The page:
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    The only carrier I ever took a short cruise on was the old Boxer, CV-21. That was after they'd stripped it of its CV designation and made it LPH-4, actually just kept it in its old Essex class unmodernized configuration.

    We hit a Cape Hatteras storm in an anchorage, the ship rolled 23 degrees, dragged many thousands of feet of anchor chain, and got a lot of structural cracks in the hull. You could stand on the front of the hanger deck and the back of the deck would disappear under the overhead, the ship was flexing so much. The exercise was cut short, and the poor old Boxer never steamed out of a port again under her own power, got scrapped over a year early.
    I swear by Jupiter Optimus Maximus .... in the army of the consul Lucius Quinctius Cincinnatus and for 10 miles around it I will not steal anything worth more than a sestertius in any one day.

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    At least they are not discussing giving them to the Chinese. I would not doubt that a company from China puts in a bid to scrap them, though.

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    Quote Originally Posted by srinde View Post
    At least they are not discussing giving them to the Chinese. I would not doubt that a company from China puts in a bid to scrap them, though.
    Doubt one would qualify. Notice that part about everybody with access to things having to be AmCits? That would include company managers and execs.
    Absent comrades (sound of breaking glass)

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    The older carrier flight decks were wood which allowed them to flex (bend) in heavy seas. The newer ones were made of steel plates with overlapping joints. In heavy weather it was interesting to walk on the deck and watch it bend and twist.

    Ray

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    Supposedly the hanger deck floor in the Boxer was armored. Didn't seem to help as it was really strange wathching the aft elevator disappear from sight with every heave - of the ship AND my stomach
    I swear by Jupiter Optimus Maximus .... in the army of the consul Lucius Quinctius Cincinnatus and for 10 miles around it I will not steal anything worth more than a sestertius in any one day.

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    Quote Originally Posted by jjk308 View Post
    Supposedly the hanger deck floor in the Boxer was armored. Didn't seem to help as it was really strange wathching the aft elevator disappear from sight with every heave - of the ship AND my stomach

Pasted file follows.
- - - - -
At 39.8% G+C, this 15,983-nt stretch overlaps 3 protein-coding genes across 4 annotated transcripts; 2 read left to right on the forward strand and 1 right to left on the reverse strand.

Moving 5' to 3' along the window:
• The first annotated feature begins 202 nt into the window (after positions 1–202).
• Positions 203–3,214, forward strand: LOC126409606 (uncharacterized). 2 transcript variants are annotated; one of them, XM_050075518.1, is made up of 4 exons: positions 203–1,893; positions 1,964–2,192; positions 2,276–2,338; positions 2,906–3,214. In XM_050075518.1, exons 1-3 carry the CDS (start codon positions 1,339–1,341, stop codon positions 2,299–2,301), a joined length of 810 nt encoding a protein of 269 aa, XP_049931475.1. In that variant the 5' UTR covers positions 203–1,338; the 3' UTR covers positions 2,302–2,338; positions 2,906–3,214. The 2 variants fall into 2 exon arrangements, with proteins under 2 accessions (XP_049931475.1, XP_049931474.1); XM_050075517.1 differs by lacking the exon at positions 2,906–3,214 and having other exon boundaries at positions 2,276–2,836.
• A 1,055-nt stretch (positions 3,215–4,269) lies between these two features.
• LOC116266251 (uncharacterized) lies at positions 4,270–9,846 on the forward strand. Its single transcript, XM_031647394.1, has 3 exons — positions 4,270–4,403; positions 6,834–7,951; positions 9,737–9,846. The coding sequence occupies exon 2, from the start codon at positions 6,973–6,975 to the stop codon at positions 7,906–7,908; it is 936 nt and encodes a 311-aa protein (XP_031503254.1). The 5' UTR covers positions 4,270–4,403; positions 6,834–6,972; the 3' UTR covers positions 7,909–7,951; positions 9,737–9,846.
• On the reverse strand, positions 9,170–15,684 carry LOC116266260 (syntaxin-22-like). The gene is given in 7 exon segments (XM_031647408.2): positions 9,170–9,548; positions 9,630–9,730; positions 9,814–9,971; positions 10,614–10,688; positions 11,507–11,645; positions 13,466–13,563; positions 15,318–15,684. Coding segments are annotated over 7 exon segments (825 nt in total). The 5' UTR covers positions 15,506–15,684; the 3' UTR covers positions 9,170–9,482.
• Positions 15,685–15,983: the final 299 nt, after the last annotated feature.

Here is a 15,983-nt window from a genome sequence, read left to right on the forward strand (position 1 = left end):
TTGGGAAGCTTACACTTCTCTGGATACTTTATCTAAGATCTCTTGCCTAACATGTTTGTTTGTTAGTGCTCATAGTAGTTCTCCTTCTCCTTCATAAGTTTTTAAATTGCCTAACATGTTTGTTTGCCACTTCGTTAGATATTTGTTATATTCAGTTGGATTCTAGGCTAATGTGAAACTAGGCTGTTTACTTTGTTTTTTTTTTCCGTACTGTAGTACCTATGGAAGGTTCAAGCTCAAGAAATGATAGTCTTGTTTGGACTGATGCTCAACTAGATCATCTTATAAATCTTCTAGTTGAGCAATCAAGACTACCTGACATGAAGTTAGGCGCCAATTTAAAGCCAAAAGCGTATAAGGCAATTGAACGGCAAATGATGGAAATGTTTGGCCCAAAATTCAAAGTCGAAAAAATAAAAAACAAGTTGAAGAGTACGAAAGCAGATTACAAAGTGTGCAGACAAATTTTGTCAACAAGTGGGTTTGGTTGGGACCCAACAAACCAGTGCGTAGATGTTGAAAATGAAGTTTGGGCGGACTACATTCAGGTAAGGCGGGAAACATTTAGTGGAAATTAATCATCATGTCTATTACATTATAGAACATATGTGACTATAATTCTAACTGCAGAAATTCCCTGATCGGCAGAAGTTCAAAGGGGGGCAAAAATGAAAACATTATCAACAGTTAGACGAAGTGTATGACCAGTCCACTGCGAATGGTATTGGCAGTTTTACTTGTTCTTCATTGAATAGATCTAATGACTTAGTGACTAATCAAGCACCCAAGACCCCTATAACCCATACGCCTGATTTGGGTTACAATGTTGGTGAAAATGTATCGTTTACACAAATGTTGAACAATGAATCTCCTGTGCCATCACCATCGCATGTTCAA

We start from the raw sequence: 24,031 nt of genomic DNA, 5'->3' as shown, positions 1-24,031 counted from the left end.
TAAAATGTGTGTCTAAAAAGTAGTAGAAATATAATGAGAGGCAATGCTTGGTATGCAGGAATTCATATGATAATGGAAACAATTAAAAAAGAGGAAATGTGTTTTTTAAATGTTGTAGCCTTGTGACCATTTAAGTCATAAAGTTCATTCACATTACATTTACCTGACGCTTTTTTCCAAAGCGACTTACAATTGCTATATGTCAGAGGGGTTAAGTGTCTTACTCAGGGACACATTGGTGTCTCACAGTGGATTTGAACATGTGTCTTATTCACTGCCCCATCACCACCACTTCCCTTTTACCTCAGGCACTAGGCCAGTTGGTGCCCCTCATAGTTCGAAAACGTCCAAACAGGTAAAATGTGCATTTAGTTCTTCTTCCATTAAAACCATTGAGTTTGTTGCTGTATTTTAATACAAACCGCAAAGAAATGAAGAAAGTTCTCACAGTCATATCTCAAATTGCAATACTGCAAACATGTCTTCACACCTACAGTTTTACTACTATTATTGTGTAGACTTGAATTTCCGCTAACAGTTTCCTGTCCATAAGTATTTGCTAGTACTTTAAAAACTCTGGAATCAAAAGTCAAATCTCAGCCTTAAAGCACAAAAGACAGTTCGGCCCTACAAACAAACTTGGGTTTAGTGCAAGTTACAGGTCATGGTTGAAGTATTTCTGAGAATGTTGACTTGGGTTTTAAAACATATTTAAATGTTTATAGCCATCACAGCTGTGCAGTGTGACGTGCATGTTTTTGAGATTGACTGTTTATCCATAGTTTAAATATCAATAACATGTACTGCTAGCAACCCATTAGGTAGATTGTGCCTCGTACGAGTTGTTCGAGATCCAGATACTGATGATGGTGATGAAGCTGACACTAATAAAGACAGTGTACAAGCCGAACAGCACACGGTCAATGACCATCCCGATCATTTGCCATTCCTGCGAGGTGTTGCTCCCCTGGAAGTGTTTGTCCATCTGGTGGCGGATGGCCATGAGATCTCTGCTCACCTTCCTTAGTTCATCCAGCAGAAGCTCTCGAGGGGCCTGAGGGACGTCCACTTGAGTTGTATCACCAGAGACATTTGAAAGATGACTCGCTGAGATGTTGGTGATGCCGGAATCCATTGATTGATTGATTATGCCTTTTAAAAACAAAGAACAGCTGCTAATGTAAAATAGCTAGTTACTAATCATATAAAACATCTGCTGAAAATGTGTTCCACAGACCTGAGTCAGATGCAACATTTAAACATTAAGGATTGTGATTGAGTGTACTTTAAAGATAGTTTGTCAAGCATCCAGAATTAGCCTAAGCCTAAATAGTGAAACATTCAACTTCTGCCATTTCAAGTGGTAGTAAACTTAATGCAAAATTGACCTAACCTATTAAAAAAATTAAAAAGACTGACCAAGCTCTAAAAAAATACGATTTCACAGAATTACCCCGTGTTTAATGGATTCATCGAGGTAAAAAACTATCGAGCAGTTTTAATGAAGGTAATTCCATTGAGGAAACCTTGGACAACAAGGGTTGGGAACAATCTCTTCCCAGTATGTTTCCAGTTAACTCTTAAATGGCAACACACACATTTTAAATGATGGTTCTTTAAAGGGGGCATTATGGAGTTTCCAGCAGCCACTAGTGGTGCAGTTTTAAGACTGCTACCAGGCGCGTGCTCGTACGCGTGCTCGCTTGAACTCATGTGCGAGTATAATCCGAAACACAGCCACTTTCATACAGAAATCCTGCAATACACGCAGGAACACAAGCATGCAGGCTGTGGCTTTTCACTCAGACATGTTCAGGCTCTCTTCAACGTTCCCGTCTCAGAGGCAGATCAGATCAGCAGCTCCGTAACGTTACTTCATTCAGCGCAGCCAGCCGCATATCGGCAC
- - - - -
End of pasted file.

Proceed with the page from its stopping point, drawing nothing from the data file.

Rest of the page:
Presume you are discussing CV-21 - if so it was a Ticonderoga-class (late war Essex, not completed in time or service in War Two). All of the Essex-class ships had an armored hangar deck (which was also the strength deck for that class, as it was for the Yorktowns that preceeded it). I show hanger deck as 2.5" (100 pound) and a 1.5" (60 pound) 4th deck for horizontal armor..
    Absent comrades (sound of breaking glass)

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    I think you guys are trying to talk about armored FLIGHT decks, which the Essex did not have. The Midway Class was the first CV class to have armored flight decks.

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    My ONE sea story (I was a SeaBee) of haze grey and underway was on a fleet tug,USS Cree, taking tha mail from Adak Island, Alaska to Atka Island. We took a wave that put her on her side and we took water down the stack and had a fire in the engine room. I thought she would never right and go turtle up. I was never so glad to get back to Adak and happiliy remained a Sand Sailor the next three years. My hat is off to the fleet sailors. Neptune's Ocean is mighty.
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    Quote Originally Posted by Maximus Slade View Post
    I think you guys are trying to talk about armored FLIGHT decks, which the Essex did not have. The Midway Class was the first CV class to have armored flight decks.
    No, they are talking about armored HANGAR decks, which the Essex's did have. You are right about the Midways having armored flight decks.

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    Quote Originally Posted by tplan View Post
    No, they are talking about armored HANGAR decks, which the Essex's did have. You are right about the Midways having armored flight decks.
    That is correct, at least as far as I am concerned (and so stated). jjk also mentioned an armored HANGAR deck ("hanger floor") as contrast to an armored flight deck.

    As far as i know, all purpose-built American carriers prior to the CVBs (the Midways) had the hangar deck as the strength deck and it carried the horizontal armor as well (to protect the ship girder and the machinery), with the hangar sides and flight deck being unarmored to save weight high in the ship (as contrasted to the British fleet carriers of immediate pre-WWII vintage and wartime cosntruction, with their armored hangars, both flight deck and hangar sides carrying armor).

    I find it somewhat interesting to know that the primary security concerns apparently start at the third deck.